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Hasil cari dari kata atau frase: float (0.01056 detik)
Found 4 items, similar to float.
English → Indonesian (Kamus Landak) Definition: float mengapung
English → Indonesian (quick) Definition: float apung, apung-apung, mengambang, mengapung, pengapung, terkatung-katung
English → English (WordNet) Definition: float float n 1: the time interval between the deposit of a check in a bank and its payment 2: the number of shares outstanding and available for trading by the public 3: a drink with ice cream floating in it [syn: ice-cream soda, ice-cream float] 4: an elaborate display mounted on a platform carried by a truck (or pulled by a truck) in a procession or parade 5: a hand tool with a flat face used for smoothing and finishing the surface of plaster or cement or stucco [syn: plasterer's float] 6: something that remains on the surface of a liquid float v 1: be in motion due to some air or water current; “The leaves were blowing in the wind”; “the boat drifted on the lake”; “The sailboat was adrift on the open sea”; “the shipwrecked boat drifted away from the shore” [syn: drift, be adrift, blow] 2: be afloat; stay on a liquid surface; not sink [syn: swim] [ant: sink] 3: set afloat; “He floated the logs down the river”; “The boy floated his toy boat on the pond” 4: circulate or discuss tentatively; test the waters with; “The Republicans are floating the idea of a tax reform” 5: move lightly, as if suspended; “The dancer floated across the stage” 6: put into the water; “float a ship” 7: make the surface of level or smooth; “float the plaster” 8: allow (currencies) to fluctuate; “The government floated the ruble for a few months” 9: convert from a fixed point notation to a floating point notation; “float data”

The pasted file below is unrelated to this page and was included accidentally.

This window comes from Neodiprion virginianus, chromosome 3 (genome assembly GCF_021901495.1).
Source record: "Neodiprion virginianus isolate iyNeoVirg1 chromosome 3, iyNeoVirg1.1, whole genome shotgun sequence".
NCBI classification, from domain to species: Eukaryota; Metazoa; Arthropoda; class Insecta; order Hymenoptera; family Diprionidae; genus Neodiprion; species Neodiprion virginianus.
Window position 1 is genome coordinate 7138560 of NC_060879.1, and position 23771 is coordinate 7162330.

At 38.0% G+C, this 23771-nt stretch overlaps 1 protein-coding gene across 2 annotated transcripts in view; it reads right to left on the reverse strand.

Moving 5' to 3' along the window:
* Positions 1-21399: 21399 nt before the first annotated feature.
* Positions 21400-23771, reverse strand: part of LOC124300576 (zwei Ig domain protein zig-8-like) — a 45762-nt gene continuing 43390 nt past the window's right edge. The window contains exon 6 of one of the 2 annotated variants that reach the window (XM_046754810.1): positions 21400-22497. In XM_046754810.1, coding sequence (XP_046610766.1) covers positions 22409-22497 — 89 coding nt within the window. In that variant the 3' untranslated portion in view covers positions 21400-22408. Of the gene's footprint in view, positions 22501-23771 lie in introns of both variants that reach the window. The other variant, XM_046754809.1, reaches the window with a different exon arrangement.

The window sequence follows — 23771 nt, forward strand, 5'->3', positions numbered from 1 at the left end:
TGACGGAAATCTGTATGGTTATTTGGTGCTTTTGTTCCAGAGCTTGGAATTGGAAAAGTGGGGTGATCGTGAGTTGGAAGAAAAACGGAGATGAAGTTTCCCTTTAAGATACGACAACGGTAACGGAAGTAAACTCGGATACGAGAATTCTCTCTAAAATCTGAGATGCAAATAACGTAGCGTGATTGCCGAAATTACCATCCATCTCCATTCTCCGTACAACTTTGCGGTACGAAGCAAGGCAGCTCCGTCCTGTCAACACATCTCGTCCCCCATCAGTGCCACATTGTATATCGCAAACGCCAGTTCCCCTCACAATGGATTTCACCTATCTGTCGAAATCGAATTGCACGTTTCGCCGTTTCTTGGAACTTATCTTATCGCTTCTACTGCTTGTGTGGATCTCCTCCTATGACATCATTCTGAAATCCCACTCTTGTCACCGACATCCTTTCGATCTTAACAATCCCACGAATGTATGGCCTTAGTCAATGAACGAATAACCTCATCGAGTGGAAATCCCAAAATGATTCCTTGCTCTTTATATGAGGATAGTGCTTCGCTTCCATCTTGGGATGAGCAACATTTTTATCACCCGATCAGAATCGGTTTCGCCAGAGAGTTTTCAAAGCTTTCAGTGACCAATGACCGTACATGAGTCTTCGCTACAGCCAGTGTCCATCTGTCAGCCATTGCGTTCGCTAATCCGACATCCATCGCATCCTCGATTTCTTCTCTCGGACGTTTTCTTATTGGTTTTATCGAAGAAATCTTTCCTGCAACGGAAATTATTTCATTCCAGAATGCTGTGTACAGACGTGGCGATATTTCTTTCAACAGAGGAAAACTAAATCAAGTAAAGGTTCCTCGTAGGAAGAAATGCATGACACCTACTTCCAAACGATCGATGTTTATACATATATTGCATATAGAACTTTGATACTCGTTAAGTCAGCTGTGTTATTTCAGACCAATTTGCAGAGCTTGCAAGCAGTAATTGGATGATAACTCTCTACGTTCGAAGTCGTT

English → English (gcide) Definition: Float Float \Float\, v. t. 1. To cause to float; to cause to rest or move on the surface of a fluid; as, the tide floated the ship into the harbor. [1913 Webster] Had floated that bell on the Inchcape rock. --Southey. [1913 Webster] 2. To flood; to overflow; to cover with water. [1913 Webster] Proud Pactolus floats the fruitful lands. --Dryden. [1913 Webster] 3. (Plastering) To pass over and level the surface of with a float while the plastering is kept wet. [1913 Webster] 4. To support and sustain the credit of, as a commercial scheme or a joint-stock company, so as to enable it to go into, or continue in, operation. [1913 Webster] Float \Float\ (fl[=o]t), n.[OE. flote ship, boat, fleet, AS. flota ship, fr. fle['o]tan to float; akin to D. vloot fleet, G. floss raft, Icel. floti float, raft, fleet, Sw. flotta. [root] 84. See Fleet, v. i., and cf. Flotilla, Flotsam, Plover.] 1. Anything which floats or rests on the surface of a fluid, as to sustain weight, or to indicate the height of the liquid surface, or mark the place of, something. Specifically: (a) A mass of timber or boards fastened together, and conveyed down a stream by the current; a raft. (b) The hollow, metallic ball of a self-acting faucet, which floats upon the water in a cistern or boiler. (c) The cork or quill used in angling, to support the bait line, and indicate the bite of a fish. (d) Anything used to buoy up whatever is liable to sink; an inflated bag or pillow used by persons learning to swim; a life preserver. (e) The hollow, metallic ball which floats on the fuel in the fuel tank of a vehicle to indicate the level of the fuel surface, and thus the amount of fuel remaining. (f) A hollow elongated tank mounted under the wing of a seaplane which causes the plane to float when resting on the surface of the water. [1913 Webster +PJC] This reform bill . . . had been used as a float by the conservative ministry. --J. P. Peters. [1913 Webster] 2. A float board. See Float board (below). [1913 Webster] 3. (Tempering) A contrivance for affording a copious stream of water to the heated surface of an object of large bulk, as an anvil or die. --Knight. [1913 Webster] 4. The act of flowing; flux; flow. [Obs.] --Bacon. [1913 Webster] 5. A quantity of earth, eighteen feet square and one foot deep. [Obs.] --Mortimer. [1913 Webster] 6. (Plastering) The trowel or tool with which the floated coat of plastering is leveled and smoothed. [1913 Webster] 7. A polishing block used in marble working; a runner. --Knight. [1913 Webster] 8. A single-cut file for smoothing; a tool used by shoemakers for rasping off pegs inside a shoe. [1913 Webster] 9. A coal cart. [Eng.] --Simmonds. [1913 Webster] 10. The sea; a wave. See Flote, n. [1913 Webster] 11. (Banking) The free use of money for a time between occurrence of a transaction (such as depositing a check or a purchase made using a credit card), and the time when funds are withdrawn to cover the transaction; also, the money made available between transactions in that manner. [PJC] 12. a vehicle on which an exhibit or display is mounted, driven or pulled as part of a parade. The float often is based on a large flat platform, and may contain a very elaborate structure with a tableau or people. [PJC] Float board, one of the boards fixed radially to the rim of an undershot water wheel or of a steamer's paddle wheel; -- a vane. Float case (Naut.), a caisson used for lifting a ship. Float copper or Float gold (Mining), fine particles of metallic copper or of gold suspended in water, and thus liable to be lost. Float ore, water-worn particles of ore; fragments of vein material found on the surface, away from the vein outcrop. --Raymond. Float stone (Arch.), a siliceous stone used to rub stonework or brickwork to a smooth surface. Float valve, a valve or cock acted upon by a float. See Float, 1 (b) . [1913 Webster] Float \Float\, v. i. [imp. & p. p. Floated; p. pr. & vb. n. Floating.] [OE. flotien, flotten, AS. flotian to float, swim, fr. fle['o]tan. See Float, n.] 1. To rest on the surface of any fluid; to swim; to be buoyed up. [1913 Webster] The ark no more now floats, but seems on ground. --Milton. [1913 Webster] Three blustering nights, borne by the southern blast, I floated. --Dryden. [1913 Webster] 2. To move quietly or gently on the water, as a raft; to drift along; to move or glide without effort or impulse on the surface of a fluid, or through the air. [1913 Webster] They stretch their broad plumes and float upon the wind. --Pope. [1913 Webster] There seems a floating whisper on the hills. --Byron. [1913 Webster]